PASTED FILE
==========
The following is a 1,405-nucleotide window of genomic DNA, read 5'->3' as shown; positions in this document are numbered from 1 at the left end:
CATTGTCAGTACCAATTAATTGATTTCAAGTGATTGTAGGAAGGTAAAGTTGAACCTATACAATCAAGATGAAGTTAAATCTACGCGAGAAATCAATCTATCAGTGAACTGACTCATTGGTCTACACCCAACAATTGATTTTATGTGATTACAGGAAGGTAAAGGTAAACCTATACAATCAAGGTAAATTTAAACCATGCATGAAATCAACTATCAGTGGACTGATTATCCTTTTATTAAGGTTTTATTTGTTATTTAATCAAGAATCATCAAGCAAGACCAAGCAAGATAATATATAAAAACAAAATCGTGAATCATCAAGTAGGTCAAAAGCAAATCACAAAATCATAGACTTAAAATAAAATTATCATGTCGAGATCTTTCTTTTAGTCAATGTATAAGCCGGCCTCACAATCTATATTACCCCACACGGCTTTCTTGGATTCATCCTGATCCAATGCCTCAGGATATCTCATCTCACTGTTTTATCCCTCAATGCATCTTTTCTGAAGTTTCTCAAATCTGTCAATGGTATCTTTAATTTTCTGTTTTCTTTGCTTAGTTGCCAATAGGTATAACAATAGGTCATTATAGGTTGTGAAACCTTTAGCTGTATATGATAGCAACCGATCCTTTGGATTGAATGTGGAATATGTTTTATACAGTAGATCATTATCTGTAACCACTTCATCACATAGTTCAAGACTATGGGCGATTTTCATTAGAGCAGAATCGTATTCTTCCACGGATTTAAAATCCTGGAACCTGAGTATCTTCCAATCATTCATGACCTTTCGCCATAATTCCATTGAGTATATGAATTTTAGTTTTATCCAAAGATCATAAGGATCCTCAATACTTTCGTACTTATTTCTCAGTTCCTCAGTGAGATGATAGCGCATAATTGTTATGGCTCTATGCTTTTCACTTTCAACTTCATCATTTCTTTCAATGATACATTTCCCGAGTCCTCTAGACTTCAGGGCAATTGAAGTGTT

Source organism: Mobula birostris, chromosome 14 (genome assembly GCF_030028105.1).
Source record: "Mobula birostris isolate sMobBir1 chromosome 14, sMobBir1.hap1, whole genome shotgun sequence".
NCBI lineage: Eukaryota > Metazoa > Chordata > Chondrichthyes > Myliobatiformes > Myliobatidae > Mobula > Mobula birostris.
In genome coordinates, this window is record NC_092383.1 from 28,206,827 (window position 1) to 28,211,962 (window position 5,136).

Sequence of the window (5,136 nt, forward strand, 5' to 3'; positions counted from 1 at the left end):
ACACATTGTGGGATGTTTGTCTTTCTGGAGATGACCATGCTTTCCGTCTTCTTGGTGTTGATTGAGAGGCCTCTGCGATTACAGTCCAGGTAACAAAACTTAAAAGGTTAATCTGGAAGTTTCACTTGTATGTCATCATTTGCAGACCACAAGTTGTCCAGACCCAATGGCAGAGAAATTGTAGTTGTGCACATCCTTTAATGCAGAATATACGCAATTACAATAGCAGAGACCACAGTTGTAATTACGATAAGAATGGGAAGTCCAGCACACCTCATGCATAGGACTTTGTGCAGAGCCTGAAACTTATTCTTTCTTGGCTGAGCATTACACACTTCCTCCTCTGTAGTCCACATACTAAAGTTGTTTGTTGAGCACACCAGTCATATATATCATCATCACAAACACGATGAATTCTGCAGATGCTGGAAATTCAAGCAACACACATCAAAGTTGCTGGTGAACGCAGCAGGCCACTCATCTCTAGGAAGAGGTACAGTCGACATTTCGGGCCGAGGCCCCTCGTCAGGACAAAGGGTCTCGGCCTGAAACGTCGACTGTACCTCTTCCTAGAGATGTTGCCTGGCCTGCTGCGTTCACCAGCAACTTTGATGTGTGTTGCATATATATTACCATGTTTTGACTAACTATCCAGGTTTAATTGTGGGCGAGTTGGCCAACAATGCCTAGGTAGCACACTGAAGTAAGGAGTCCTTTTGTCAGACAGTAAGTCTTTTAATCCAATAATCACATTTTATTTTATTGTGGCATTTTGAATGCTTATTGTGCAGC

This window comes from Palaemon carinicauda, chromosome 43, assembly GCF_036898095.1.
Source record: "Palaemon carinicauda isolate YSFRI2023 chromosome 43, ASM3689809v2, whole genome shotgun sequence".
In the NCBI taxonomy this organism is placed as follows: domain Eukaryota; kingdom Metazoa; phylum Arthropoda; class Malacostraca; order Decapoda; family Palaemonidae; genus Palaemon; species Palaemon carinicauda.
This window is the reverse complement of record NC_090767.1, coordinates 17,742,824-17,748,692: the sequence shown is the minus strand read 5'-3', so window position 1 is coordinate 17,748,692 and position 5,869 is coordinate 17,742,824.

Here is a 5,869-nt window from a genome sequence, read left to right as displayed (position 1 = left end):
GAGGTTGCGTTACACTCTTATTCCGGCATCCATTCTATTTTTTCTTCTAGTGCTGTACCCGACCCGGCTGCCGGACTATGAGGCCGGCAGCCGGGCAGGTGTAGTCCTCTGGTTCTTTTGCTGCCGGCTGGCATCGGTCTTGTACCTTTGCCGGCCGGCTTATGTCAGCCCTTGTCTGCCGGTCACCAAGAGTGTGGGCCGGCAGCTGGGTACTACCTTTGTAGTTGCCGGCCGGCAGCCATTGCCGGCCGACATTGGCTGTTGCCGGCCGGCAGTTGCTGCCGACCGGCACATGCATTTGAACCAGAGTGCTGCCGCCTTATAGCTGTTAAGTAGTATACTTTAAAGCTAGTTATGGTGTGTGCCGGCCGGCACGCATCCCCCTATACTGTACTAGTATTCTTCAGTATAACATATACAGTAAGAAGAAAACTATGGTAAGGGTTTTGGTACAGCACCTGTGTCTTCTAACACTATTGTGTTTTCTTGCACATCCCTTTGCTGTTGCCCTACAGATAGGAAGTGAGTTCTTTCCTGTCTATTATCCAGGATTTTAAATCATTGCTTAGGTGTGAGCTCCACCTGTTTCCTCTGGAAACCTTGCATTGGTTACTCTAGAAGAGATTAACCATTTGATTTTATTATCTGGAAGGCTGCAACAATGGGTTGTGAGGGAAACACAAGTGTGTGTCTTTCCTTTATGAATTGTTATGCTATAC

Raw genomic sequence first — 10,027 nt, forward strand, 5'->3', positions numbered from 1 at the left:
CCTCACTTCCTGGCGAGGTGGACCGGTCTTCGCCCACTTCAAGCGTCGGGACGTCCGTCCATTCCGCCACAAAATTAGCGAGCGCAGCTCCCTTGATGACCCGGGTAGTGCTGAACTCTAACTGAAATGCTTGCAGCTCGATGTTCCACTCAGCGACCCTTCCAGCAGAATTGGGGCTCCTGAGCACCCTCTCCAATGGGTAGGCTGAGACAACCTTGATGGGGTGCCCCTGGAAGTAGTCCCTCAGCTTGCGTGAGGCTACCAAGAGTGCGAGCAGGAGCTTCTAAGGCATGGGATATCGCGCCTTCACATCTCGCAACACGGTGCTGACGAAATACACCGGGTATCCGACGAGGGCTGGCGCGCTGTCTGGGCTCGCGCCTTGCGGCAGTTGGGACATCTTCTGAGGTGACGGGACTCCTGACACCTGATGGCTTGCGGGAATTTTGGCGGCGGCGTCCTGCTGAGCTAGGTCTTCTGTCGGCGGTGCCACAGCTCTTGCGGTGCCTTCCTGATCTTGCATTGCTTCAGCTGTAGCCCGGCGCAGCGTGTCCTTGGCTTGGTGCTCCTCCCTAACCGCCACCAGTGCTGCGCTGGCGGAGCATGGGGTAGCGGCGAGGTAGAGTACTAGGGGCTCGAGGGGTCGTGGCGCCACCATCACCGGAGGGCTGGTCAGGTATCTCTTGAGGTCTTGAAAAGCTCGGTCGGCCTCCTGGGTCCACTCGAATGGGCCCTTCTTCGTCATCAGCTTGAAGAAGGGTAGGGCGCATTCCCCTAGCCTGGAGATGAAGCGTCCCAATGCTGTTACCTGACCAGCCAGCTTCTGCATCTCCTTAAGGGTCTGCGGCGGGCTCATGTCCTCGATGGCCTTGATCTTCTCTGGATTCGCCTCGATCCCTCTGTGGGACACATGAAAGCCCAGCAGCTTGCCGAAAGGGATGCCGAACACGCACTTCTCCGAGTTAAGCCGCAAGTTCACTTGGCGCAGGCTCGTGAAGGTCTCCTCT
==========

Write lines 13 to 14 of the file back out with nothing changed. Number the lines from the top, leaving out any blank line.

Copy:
Here is a 5,869-nt window from a genome sequence, read left to right as displayed (position 1 = left end):
GAGGTTGCGTTACACTCTTATTCCGGCATCCATTCTATTTTTTCTTCTAGTGCTGTACCCGACCCGGCTGCCGGACTATGAGGCCGGCAGCCGGGCAGGTGTAGTCCTCTGGTTCTTTTGCTGCCGGCTGGCATCGGTCTTGTACCTTTGCCGGCCGGCTTATGTCAGCCCTTGTCTGCCGGTCACCAAGAGTGTGGGCCGGCAGCTGGGTACTACCTTTGTAGTTGCCGGCCGGCAGCCATTGCCGGCCGACATTGGCTGTTGCCGGCCGGCAGTTGCTGCCGACCGGCACATGCATTTGAACCAGAGTGCTGCCGCCTTATAGCTGTTAAGTAGTATACTTTAAAGCTAGTTATGGTGTGTGCCGGCCGGCACGCATCCCCCTATACTGTACTAGTATTCTTCAGTATAACATATACAGTAAGAAGAAAACTATGGTAAGGGTTTTGGTACAGCACCTGTGTCTTCTAACACTATTGTGTTTTCTTGCACATCCCTTTGCTGTTGCCCTACAGATAGGAAGTGAGTTCTTTCCTGTCTATTATCCAGGATTTTAAATCATTGCTTAGGTGTGAGCTCCACCTGTTTCCTCTGGAAACCTTGCATTGGTTACTCTAGAAGAGATTAACCATTTGATTTTATTATCTGGAAGGCTGCAACAATGGGTTGTGAGGGAAACACAAGTGTGTGTCTTTCCTTTATGAATTGTTATGCTATAC